Basic Rules on Page Layout and Color

Basic Rules on Page Layout and Color
 by: Granny's Mettle

For one to be able to stand out from the rest, one needs to go out of the box, break the rules, and some other clich?that apply to breaking out from the traditional. But before breaking any rule, you have to understand first the basic and foundation of the rule itself.

First off, let's talk about page layout.

The Rule ? Too much boxes is bad for your health.

One designer said that a mark of a designer is when he or she starts to use boxes and rules in his or her pages. When you look at your page and realize the need to make something attractive and creative out of the boring stuff you've just made, and then decide to throw around a box or two or place rules between columns, then that's the time when your creativity is getting out from confinement.

Before using all the box there is in your software, just remember to do it in moderation. Anything in excess is a bad thing. Sure, boxes and rules are a good way to highlight important information. But if you're going to do it in all your pages, or put virtually everything in a box, then nothing will stand out from the crowd.

The Rule ? Do not divide the page in halves.

The best way to infuse excitement and innovation in your documents is to divide the page into thirds. Afterwards, place the most important objects like the headings, photos, and visuals, at the top or bottom third.

Let's go to color.

The Rule ? Contrasting colors make for greater readability.

Any designer knows that enough contrast between the text and background makes for easy reading of text and material. Often, dark text is used on a light background. And vice versa.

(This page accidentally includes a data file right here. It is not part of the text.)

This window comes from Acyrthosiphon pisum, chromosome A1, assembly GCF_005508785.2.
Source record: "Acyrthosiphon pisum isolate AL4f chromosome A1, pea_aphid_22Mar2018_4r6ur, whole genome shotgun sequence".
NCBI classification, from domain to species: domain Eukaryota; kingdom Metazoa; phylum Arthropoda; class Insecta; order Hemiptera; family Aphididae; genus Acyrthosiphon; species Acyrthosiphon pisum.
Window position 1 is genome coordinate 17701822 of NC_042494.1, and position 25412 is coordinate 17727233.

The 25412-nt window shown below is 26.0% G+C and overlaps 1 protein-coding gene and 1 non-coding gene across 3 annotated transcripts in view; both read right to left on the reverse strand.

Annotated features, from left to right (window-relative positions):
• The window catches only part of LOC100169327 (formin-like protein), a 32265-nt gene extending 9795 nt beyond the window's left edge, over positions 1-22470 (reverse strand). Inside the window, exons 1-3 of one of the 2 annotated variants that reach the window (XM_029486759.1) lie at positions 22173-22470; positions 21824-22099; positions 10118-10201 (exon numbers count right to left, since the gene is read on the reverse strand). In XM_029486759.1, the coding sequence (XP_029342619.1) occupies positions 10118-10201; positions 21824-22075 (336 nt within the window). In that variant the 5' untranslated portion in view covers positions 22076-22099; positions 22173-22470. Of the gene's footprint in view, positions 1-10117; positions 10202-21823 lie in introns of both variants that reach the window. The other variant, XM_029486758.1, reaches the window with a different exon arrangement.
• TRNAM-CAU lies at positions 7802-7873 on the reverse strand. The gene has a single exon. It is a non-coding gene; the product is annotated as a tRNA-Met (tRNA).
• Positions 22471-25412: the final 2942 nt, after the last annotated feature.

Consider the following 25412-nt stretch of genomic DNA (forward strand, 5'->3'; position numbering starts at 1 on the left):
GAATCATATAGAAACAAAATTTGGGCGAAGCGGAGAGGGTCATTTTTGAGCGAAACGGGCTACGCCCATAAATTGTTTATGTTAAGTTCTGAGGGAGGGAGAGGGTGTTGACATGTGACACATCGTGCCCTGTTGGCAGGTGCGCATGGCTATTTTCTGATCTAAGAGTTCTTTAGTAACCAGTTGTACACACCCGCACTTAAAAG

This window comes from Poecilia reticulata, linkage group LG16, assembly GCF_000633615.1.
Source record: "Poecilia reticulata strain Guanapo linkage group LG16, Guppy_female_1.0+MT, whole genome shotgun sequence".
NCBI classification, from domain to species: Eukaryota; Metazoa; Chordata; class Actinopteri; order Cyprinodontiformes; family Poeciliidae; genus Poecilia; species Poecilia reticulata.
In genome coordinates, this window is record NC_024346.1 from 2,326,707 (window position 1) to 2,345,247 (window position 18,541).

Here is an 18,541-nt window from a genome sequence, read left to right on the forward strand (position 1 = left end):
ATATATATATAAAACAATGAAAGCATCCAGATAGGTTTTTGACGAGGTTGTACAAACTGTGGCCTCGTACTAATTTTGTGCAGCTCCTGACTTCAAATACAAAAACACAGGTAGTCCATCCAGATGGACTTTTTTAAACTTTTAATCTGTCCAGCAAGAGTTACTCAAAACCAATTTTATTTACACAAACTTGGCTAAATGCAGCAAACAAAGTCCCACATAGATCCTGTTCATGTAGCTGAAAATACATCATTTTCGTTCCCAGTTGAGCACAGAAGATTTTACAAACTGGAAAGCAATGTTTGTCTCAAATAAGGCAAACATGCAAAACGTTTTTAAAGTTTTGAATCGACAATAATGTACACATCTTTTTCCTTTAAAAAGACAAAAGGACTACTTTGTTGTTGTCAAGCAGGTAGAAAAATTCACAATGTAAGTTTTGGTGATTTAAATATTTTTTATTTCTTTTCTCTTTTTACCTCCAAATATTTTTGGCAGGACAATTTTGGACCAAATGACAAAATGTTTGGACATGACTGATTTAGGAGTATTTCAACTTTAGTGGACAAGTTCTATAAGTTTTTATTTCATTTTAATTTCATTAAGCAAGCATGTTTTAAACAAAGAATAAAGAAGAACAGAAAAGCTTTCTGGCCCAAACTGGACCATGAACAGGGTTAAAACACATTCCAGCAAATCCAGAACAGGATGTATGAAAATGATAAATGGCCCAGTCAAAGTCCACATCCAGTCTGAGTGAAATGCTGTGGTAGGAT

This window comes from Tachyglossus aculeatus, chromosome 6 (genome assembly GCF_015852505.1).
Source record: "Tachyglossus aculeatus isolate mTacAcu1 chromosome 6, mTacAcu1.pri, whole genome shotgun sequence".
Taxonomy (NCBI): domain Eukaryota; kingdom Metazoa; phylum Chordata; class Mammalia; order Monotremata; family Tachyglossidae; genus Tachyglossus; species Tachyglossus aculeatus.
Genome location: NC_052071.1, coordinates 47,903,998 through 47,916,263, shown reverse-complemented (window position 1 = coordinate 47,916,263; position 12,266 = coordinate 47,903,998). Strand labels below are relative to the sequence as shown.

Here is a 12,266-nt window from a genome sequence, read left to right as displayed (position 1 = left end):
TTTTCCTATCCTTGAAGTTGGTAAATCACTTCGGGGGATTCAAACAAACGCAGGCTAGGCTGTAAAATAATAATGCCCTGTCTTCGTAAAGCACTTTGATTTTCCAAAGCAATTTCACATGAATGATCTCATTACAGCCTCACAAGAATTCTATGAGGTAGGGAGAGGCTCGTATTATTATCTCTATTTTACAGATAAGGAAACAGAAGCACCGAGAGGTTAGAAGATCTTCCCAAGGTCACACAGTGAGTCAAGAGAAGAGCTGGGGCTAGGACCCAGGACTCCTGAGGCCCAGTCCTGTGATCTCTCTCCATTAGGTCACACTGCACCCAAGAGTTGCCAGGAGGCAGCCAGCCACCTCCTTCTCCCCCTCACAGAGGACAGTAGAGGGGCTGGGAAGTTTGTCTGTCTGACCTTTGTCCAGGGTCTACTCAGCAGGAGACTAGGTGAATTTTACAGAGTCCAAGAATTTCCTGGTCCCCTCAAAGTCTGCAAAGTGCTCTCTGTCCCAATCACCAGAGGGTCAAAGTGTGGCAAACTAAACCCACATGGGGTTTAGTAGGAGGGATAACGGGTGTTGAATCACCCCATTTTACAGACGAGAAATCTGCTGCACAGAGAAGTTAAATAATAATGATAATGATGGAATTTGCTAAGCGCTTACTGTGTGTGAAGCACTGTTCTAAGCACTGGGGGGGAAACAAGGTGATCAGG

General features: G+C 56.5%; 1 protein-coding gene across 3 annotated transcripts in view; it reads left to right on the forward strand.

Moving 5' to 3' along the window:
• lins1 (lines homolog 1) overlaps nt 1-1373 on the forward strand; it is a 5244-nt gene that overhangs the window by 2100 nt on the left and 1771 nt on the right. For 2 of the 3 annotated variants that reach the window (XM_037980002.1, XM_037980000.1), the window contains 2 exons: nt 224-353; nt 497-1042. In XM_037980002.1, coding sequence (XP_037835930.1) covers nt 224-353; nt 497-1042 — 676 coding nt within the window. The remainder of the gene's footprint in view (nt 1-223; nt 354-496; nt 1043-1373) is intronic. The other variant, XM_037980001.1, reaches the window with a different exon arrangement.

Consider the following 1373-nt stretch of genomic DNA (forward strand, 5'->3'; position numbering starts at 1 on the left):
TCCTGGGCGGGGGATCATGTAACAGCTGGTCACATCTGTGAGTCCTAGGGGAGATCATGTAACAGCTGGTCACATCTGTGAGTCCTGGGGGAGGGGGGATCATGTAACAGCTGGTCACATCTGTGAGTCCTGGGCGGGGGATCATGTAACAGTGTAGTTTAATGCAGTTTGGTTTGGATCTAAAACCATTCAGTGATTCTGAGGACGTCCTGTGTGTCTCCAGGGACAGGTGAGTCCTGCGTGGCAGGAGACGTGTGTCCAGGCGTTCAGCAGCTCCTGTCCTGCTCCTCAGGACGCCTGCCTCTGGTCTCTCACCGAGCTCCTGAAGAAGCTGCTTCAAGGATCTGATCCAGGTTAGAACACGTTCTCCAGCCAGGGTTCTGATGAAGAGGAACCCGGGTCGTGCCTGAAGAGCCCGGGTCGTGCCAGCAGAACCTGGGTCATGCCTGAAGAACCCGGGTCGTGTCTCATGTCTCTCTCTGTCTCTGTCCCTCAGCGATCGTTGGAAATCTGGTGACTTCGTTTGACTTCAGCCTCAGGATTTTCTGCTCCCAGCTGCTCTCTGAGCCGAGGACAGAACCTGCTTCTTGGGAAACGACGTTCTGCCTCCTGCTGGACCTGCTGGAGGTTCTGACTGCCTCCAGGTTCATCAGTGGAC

Although light text on a dark background is easy to read, this technique should be used sparingly. It's proven fact that the eyes get more tired when reading large quantities of text on a dark background, than the other way around.

The Rule ? Use color sparingly.

For impact, designers choose to create their design on more than a single color. But color thrown around everywhere also loses its impact. The rule of thumb: for maximum impact, use color on headings, and the most important words in headings.

The Rule ? Do not use complementary colors.

Colors that can be found opposite each other in the color wheel are called complementary colors. For example, blue is opposite orange in the color wheel. When used side by side, the complementary colors can create havoc in our eyes because it would be difficult to focus on both at the same time. In addition, the colors may seem to vibrate when viewed together.

The Rule ? Do not use color screened more than 40% with text.

Anything darker than 40% color against a text can make it harder to read. However, you can vary this rule somewhat by calculating how dark the color will be. For example, green can be screened darker than blue to make the text stand out.

For best results, use a Pantone book for tints to show you different screens for every color. In addition, the Pantone book will help you see what is readable and what is not with both text and reversed text on the screens.

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This article was posted on April 04, 2005

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